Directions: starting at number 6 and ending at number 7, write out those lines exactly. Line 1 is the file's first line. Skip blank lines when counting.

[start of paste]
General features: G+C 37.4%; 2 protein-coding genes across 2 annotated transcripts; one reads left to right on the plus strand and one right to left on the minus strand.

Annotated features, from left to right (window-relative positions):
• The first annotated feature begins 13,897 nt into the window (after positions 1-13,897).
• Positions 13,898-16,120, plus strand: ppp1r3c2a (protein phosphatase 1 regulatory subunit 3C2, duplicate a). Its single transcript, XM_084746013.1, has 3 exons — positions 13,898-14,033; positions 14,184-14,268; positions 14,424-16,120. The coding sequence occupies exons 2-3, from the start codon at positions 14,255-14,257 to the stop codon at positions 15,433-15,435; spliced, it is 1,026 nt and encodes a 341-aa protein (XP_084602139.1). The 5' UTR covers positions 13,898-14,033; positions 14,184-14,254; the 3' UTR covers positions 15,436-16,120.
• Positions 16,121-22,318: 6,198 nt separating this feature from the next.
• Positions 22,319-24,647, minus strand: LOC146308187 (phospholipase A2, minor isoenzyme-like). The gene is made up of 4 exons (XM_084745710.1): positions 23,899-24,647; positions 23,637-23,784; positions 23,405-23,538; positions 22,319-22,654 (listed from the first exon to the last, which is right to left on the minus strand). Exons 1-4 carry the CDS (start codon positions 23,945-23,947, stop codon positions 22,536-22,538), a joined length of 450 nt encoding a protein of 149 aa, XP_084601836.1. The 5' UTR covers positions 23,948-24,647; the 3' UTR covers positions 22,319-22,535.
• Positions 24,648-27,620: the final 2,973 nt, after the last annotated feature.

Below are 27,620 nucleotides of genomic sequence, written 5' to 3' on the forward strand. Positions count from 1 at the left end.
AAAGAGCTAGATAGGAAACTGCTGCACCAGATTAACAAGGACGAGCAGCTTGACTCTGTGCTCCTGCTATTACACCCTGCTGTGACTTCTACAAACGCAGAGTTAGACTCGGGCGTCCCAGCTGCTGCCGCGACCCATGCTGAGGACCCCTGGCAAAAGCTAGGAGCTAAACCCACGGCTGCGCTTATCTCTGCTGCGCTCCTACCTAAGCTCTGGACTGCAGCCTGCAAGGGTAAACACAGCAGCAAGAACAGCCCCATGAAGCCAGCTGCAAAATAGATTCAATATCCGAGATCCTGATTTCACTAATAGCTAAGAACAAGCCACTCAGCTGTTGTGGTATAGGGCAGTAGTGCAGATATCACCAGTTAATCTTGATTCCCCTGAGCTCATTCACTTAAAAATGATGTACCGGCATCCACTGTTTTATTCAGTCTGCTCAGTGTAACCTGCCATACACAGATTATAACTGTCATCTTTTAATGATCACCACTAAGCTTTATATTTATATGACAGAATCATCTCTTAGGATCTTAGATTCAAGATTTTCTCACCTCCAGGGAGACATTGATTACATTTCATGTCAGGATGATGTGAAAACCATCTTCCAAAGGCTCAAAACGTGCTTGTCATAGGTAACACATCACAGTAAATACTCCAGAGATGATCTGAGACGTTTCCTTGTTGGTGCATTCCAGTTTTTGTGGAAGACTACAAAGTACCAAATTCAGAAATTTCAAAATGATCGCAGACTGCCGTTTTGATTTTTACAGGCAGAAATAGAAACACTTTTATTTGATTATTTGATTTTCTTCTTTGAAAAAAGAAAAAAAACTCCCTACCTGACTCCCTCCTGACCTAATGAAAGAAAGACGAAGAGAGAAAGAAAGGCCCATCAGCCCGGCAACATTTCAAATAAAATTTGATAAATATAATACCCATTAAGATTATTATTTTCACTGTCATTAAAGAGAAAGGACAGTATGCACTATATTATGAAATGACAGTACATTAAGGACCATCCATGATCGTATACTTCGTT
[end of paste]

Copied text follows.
• Positions 22,319-24,647, minus strand: LOC146308187 (phospholipase A2, minor isoenzyme-like). The gene is made up of 4 exons (XM_084745710.1): positions 23,899-24,647; positions 23,637-23,784; positions 23,405-23,538; positions 22,319-22,654 (listed from the first exon to the last, which is right to left on the minus strand). Exons 1-4 carry the CDS (start codon positions 23,945-23,947, stop codon positions 22,536-22,538), a joined length of 450 nt encoding a protein of 149 aa, XP_084601836.1. The 5' UTR covers positions 23,948-24,647; the 3' UTR covers positions 22,319-22,535.
• Positions 24,648-27,620: the final 2,973 nt, after the last annotated feature.